December 1, 2006

Secret New Terrorist Ratings of American Citizens and Others Could Not Be Challenged

FOR IMMEDIATE RELEASE
CONTACT: media@dcaclu.org      

WASHINGTON – The American Civil Liberties Union today condemned an unprecedented new program for generating terrorist ratings on tens of millions of travelers, including American citizens, maintaining those ratings for 40 years, and making them available throughout the government.

“Never before in American history has our government gotten into the business of creating mass ‘risk assessment’ ratings of its own citizens,” said Barry Steinhardt, Director of the ACLU’s Technology and Liberty Project.  “That is a radical new step with far-reaching implications – but one that has been taken almost thoughtlessly by expanding a cargo-tracking system to incorporate human beings, and with little public notice, discussion, or debate.”

The program, called the Automated Tracking System, was originally a system purely for the tracking of cargo, but in a Federal Register notice published in early November and a Privacy Impact Assessment published just this week, DHS announced that it also plans to generate ratings on travelers.  The department also claimed sweeping exemptions from the Privacy Act of 1974.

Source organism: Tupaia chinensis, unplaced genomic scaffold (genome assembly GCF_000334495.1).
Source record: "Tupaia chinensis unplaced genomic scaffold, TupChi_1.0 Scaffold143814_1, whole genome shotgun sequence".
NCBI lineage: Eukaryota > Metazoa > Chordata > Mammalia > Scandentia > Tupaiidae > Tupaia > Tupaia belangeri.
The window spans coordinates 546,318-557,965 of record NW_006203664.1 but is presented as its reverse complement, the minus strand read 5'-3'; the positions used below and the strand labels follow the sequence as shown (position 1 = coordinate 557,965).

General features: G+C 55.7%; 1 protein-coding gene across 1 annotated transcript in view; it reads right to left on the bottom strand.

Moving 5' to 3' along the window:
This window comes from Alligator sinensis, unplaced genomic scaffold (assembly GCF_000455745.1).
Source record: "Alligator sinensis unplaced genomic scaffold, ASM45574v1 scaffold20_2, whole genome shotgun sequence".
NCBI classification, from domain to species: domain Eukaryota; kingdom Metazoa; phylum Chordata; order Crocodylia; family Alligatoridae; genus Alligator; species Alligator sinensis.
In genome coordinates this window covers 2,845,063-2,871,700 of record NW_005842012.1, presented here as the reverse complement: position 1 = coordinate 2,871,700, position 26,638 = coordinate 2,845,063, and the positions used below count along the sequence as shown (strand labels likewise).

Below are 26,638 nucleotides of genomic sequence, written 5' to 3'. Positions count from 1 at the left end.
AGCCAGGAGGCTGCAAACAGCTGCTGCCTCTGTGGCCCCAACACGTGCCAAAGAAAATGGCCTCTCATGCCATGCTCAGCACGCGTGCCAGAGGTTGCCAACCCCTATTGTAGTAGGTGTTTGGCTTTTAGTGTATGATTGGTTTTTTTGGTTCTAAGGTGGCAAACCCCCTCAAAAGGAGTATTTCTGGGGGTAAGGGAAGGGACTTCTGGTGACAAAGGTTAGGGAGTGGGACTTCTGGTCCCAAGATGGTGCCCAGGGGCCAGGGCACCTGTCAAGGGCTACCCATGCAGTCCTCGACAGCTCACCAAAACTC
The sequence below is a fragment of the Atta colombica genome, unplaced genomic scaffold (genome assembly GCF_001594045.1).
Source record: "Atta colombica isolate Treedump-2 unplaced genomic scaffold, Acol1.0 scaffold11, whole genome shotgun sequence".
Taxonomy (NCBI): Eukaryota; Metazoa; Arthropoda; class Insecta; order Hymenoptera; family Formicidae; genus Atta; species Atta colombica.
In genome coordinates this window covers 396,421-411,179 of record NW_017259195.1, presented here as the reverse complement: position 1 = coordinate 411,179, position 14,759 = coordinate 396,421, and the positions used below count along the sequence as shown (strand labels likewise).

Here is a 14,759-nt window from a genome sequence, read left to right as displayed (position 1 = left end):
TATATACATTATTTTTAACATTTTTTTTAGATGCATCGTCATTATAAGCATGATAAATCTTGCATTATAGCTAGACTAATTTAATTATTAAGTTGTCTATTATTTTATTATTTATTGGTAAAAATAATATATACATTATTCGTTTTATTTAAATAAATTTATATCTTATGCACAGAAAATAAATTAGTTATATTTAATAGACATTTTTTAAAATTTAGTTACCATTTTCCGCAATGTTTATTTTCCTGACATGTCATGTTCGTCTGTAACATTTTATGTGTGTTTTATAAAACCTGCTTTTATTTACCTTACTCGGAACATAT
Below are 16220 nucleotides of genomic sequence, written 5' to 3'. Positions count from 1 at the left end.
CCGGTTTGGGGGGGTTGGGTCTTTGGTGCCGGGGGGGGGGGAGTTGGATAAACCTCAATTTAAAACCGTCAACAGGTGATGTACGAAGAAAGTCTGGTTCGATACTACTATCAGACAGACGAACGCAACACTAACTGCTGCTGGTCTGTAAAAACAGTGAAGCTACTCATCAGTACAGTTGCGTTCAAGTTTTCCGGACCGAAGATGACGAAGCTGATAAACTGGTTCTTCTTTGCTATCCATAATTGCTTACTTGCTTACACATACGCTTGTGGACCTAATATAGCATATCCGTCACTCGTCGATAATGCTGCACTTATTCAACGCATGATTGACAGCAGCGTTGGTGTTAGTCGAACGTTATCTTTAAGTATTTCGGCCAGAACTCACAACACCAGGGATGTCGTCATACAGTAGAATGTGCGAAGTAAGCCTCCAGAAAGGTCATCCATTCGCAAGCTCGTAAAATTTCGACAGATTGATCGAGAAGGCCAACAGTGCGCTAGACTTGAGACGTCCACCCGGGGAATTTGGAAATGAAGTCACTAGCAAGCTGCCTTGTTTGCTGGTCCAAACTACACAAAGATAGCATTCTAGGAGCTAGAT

“Innocent people are going to get caught up in this program, and they will have precious little recourse under it,” said Tim Sparapani, an ACLU Legislative Counsel.  “When some unknown government computer, using unknown sources of information, tags you as a ‘security risk’ and begins circulating that label around the government, you will have no meaningful way of finding out why you were given that label, let alone challenging its validity.” 

In formal comments being filed today with DHS, the ACLU urged the department to abandon this program, or at the very least to extend the time period in which public comments can be submitted.  As it now stands, the department has declared that the program will become effective this Monday, Dec. 4 – only one week after it released its Privacy Impact Assessment. 

“The government tried to institute the CAPPS II program of ‘risk assessments’ on passengers several years ago, and a huge uproar rightly followed, and the Congress was forced to intervene,” said Steinhardt.  “We are stunned to learn that DHS is now implementing an even more far-reaching program with virtually no opportunity for the public to evaluate or comment on it.”

To read the ACLU's comments, go to:
/privacy/gen/27593leg20061201.html

 

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